Modern Piping and a second contractor, Merit Construction of Cedar Rapids, have sued over payments they say they are still owed on the project — which an investigation by The Gazette found was plagued by thousands of design changes as construction was underway, rampant miscommunication, budget overruns and blown deadlines.

Project woes spiked the Children’s Hospital budget from $270.8 million to more than $360 million and postponed the opening for months.

Modern Piping sued the UI in March 2015 and has won rulings along the way affirming the award. Last week, a Johnson County district judge again ruled in the company’s favor, ordering the UI pay it the balance owed of over $17 million. That accounts for some UI payment toward the award, but partly negated by hundreds of thousands of dollars in interest.

The UI promptly appealed the decision, delaying further payment even as interest accrues at $2,321.81 a day.

In its efforts to compel payment, Modern Piping last week filed a “general execution” with the court, which directs the Johnson County Sheriff’s Office to “seize the defendant’s specific property or assets,” according to the Iowa Judicial Branch.

Capt. Bill Deatsch confirmed the Sheriff’s Office received that order and must act on it. Although that action can take different forms, Deatsch said his office has started the process of garnishment of bank accounts, wages, real estate or other valuables.

“I am not telling you we did a bank garnishment,” he said. “But it’s one of the things we could be in the process of doing.”

Modern Piping has accused the UI of dragging its feet on payment in hopes of outlasting contractors and avoiding payment altogether.

Stone noted the university in appeal after appeal has made the same argument: It didn’t agree to arbitrate the hospital dispute.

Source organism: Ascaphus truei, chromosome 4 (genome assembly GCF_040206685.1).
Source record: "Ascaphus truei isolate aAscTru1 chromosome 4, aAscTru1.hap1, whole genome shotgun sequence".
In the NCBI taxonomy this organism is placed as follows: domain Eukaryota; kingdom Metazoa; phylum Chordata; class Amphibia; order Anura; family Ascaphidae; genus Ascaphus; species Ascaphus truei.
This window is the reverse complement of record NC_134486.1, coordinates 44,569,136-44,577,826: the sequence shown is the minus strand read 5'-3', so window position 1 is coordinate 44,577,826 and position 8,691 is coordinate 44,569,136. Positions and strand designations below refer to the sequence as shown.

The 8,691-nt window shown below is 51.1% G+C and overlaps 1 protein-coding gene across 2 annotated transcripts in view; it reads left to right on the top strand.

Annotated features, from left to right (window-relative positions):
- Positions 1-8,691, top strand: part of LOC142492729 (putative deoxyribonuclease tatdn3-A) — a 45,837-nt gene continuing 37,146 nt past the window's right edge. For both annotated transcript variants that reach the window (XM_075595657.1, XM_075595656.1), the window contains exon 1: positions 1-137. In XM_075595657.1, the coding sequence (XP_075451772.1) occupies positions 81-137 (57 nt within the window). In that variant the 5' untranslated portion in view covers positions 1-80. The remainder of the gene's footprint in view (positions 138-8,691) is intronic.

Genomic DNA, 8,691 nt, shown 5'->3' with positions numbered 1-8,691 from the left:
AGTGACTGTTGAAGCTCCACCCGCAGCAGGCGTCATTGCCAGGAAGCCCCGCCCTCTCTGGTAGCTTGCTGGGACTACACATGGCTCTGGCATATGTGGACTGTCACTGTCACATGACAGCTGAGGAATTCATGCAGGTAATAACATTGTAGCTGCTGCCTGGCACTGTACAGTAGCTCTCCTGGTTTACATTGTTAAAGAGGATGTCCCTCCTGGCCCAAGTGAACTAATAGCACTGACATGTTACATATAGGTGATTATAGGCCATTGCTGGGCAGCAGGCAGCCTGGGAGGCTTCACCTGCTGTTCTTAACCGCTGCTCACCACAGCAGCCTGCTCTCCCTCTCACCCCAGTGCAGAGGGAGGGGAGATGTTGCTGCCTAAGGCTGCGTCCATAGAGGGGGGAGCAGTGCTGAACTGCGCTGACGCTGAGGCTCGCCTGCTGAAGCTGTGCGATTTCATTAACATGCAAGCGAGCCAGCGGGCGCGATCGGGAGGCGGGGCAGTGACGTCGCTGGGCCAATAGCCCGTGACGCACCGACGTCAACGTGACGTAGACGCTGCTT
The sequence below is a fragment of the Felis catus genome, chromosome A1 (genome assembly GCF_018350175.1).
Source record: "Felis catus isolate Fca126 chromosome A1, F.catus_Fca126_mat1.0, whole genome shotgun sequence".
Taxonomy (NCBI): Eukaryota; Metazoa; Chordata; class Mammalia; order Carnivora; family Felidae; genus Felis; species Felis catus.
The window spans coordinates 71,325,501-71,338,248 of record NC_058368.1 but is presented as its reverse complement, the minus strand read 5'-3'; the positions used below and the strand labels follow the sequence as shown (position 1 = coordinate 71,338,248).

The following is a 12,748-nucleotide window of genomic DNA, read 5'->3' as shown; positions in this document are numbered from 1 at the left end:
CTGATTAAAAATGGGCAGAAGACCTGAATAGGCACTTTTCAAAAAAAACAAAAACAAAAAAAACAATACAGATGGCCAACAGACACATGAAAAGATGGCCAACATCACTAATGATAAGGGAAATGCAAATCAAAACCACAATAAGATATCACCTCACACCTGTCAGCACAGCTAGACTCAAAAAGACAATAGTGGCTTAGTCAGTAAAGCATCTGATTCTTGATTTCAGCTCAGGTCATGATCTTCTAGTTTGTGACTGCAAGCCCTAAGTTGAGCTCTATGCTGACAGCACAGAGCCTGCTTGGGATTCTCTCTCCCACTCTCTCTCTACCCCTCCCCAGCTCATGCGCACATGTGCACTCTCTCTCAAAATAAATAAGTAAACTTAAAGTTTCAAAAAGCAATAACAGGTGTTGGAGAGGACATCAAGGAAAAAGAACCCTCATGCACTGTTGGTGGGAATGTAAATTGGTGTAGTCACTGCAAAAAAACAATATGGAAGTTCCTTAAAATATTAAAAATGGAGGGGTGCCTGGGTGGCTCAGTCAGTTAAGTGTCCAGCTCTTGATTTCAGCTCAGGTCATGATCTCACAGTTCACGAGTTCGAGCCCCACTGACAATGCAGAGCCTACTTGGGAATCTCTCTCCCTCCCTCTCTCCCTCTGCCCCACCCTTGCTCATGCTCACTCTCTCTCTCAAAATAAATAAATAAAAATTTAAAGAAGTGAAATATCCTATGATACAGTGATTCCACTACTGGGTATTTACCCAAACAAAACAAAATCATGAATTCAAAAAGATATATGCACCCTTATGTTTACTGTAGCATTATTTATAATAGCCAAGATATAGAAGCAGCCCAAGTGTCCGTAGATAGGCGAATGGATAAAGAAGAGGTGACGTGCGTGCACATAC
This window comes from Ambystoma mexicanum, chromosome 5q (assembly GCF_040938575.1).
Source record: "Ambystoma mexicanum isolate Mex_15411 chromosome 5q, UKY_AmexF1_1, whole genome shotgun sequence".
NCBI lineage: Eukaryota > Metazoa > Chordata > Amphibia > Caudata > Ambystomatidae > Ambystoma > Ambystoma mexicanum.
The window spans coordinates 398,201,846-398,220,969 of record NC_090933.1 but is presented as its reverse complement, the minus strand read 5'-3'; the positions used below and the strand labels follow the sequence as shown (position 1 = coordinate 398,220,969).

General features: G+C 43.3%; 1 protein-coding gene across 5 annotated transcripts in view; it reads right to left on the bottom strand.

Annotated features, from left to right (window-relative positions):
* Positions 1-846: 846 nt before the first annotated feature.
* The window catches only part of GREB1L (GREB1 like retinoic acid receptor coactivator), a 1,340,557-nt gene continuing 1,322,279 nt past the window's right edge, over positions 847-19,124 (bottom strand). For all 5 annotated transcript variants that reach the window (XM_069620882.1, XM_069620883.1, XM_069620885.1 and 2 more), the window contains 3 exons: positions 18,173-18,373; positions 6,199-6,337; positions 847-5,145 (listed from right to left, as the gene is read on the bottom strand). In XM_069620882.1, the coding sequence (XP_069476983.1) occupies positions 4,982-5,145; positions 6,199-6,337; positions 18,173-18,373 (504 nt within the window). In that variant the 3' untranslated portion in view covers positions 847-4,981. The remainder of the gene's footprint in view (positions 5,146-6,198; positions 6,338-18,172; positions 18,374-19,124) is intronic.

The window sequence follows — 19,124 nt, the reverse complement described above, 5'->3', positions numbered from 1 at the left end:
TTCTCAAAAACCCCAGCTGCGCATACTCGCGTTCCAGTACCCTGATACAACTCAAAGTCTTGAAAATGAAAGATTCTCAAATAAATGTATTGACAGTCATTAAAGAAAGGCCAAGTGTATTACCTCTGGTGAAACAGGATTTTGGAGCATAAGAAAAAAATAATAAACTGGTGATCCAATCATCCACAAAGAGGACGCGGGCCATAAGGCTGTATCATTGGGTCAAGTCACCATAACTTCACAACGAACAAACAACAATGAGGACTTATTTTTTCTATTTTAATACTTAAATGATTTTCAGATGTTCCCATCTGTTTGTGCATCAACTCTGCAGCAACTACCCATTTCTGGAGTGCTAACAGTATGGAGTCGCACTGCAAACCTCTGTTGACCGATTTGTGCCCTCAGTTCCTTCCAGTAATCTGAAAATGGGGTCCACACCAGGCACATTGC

“That fight is over, and the board lost,” he wrote. “At every stage of litigation, every tribunal has thoroughly considered and resoundingly rejected the board’s argument that it did not agree to arbitrate this dispute.”

Rep. Ashley Hinson, R-Marion, said therein lies her biggest concern, justifying her support of an investigation.

“We need to look at how they do business and is there a change that needs to be made?” she said. “It’s gotten to the point where we need to start doing some digging and asking some questions.”

Amid university gripes of legislative funding cuts, Hinson said UI decisions to defy court orders and allow interest to accumulate sends the wrong signal.

“If most parents understood, and most students understood what was happening here with this approach, in this case specifically, I think they would be very upset,” she said.

In addition to its fight with Modern Piping, the UI is headed to arbitration this fall with Merit Construction. It has sued over bid packages on the Children’s Hospital it says total $64.1 million.

l Comments: (319) 339-3158;

Give us feedback

We value your trust and work hard to provide fair, accurate coverage. If you have found an error or omission in our reporting, tell us here.

Or if you have a story idea we should look into? Tell us here.